Can You Get High on Buprenorphine?

Buprenorphine is an opioid medication that is most commonly used for the treatment of severe opioid abuse disorders. This medication might also be prescribed for the treatment of acute or chronic pain. When used to treat opioid addiction, buprenorphine is typically administered at the onset of withdrawal symptoms, and use is discontinued by the end of the first week of withdrawal. This medication is most commonly combined with naloxone and administered under the brand name Suboxone.

What is Buprenorphine?

Many medically modern detox facilities and inpatient treatment centers utilize this medication for the treatment of severe opioid withdrawal symptoms, because it is relatively safe to use and because it has a somewhat low potential for abuse. However, this does not mean that buprenorphine is not abused. When taken other than as prescribed or in higher doses than prescribed for an extended period, buprenorphine can be addictive. This is because when it is consumed in extremely high doses it does produce a sort of high – one that resembles the high linked to heroin and prescription painkillers, but is far less intense.

Can You Get High on Buprenorphine?

Risks of Getting High on Buprenorphine

In short – yes, you can get high on buprenorphine. However, when used outside of a medical detox center or residential drug rehab, this medication is typically used to alleviate symptoms of withdrawal associated with heroin – men and women who are actively suffering from opioid addiction rarely seek out Suboxone as a “first choice.” It has been repeatedly found that men and women who are in recovery for painkiller addiction – such as an addiction to oxycodone or hydrocodone – are the most likely to abuse Suboxone that they are prescribed.

They might rationalize taking a higher dose than recommended by their doctor, convincing themselves that because the medication is prescribed, it is safe to use in large quantities. Of course, taking any medication other than prescribed is considered drug abuse, and doing so is always far from safe. If you have been taking Suboxone in an attempt to get high, reaching out for professional help is extremely important. If you have abused Suboxone in the past and you are entering into a treatment program for an opioid abuse disorder, be sure to communicate with the on-staff doctors and let them know that buprenorphine is better avoided.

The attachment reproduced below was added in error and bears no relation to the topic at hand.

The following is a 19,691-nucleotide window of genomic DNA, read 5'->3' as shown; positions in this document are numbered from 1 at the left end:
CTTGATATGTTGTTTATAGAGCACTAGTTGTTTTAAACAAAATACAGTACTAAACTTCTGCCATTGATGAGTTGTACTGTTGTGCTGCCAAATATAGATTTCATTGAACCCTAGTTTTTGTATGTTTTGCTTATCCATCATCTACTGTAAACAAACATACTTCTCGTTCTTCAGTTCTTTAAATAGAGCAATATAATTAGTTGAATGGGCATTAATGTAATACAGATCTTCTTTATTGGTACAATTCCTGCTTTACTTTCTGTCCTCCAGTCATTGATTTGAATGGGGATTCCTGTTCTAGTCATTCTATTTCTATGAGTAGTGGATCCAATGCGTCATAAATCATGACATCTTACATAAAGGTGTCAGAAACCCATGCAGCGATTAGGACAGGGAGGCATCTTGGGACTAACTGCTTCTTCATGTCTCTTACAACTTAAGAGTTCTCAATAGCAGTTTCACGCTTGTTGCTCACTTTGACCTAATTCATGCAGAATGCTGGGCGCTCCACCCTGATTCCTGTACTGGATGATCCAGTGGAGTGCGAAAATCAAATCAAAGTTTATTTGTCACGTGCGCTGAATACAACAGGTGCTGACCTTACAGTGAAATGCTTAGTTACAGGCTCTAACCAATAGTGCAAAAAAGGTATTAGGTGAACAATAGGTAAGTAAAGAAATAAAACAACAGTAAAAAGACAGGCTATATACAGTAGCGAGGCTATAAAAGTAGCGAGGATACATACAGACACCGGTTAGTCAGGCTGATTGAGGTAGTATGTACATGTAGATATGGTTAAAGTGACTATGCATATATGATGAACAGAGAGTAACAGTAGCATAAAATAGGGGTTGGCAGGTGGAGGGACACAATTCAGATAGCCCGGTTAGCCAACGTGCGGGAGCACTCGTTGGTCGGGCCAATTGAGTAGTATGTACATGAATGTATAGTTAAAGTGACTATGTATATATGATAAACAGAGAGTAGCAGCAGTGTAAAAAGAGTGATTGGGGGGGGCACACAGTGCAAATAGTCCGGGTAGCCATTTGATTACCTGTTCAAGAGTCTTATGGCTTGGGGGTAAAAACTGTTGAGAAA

Treatment for Addiction to Buprenorphine

At Allure Detox, we do utilize Medication Assisted Treatment when we deem doing so necessary. When combined with intensive behavioral therapy, MAT often proves extremely beneficial in alleviating symptoms associated with opioid withdrawal (and post-acute opioid withdrawal). However, we thoroughly screen each client upon admission to our detox program – if the MAT is not crucial, we will take less invasive routes to provide a safe and pain-free opioid detox experience. If you are addicted to buprenorphine, our clinical team follows a safe taper process to wean you off the medication in a supervised setting.

Safe Medication-Assisted Treatment 

Medication-Assisted Treatment is safe when the medication is administered in a controlled and closely monitored setting. In some cases, men and women who have been struggling with opiate addiction will attempt to quit on their own in an at-home setting. They might obtain buprenorphine from a friend or relative, and administer it themselves – this is when the potential for abuse is the highest, and this should never be attempted. If you have been struggling with opiate addiction, admitting yourself into a medical detox program for a short period is always the best option.

Allure Detox and Long-Term Recovery 

Allure Detox is one of Southern Florida’s premier medical detox centers and is centrally located in the heart of beautiful West Palm Beach. We utilize a variety of evidence-based approaches and provide a comprehensive level of clinical care that cannot be found in any hospital detox setting. We tackle all of the implications of opioid addiction simultaneously, meaning that in addition to offering around-the-clock medical care, we offer therapy and a range of other recovery-related services.

For more information on our opioid detox program, give us a call any time of the day or night. We are standing by to help you start on your long-term journey of opioid addiction recovery.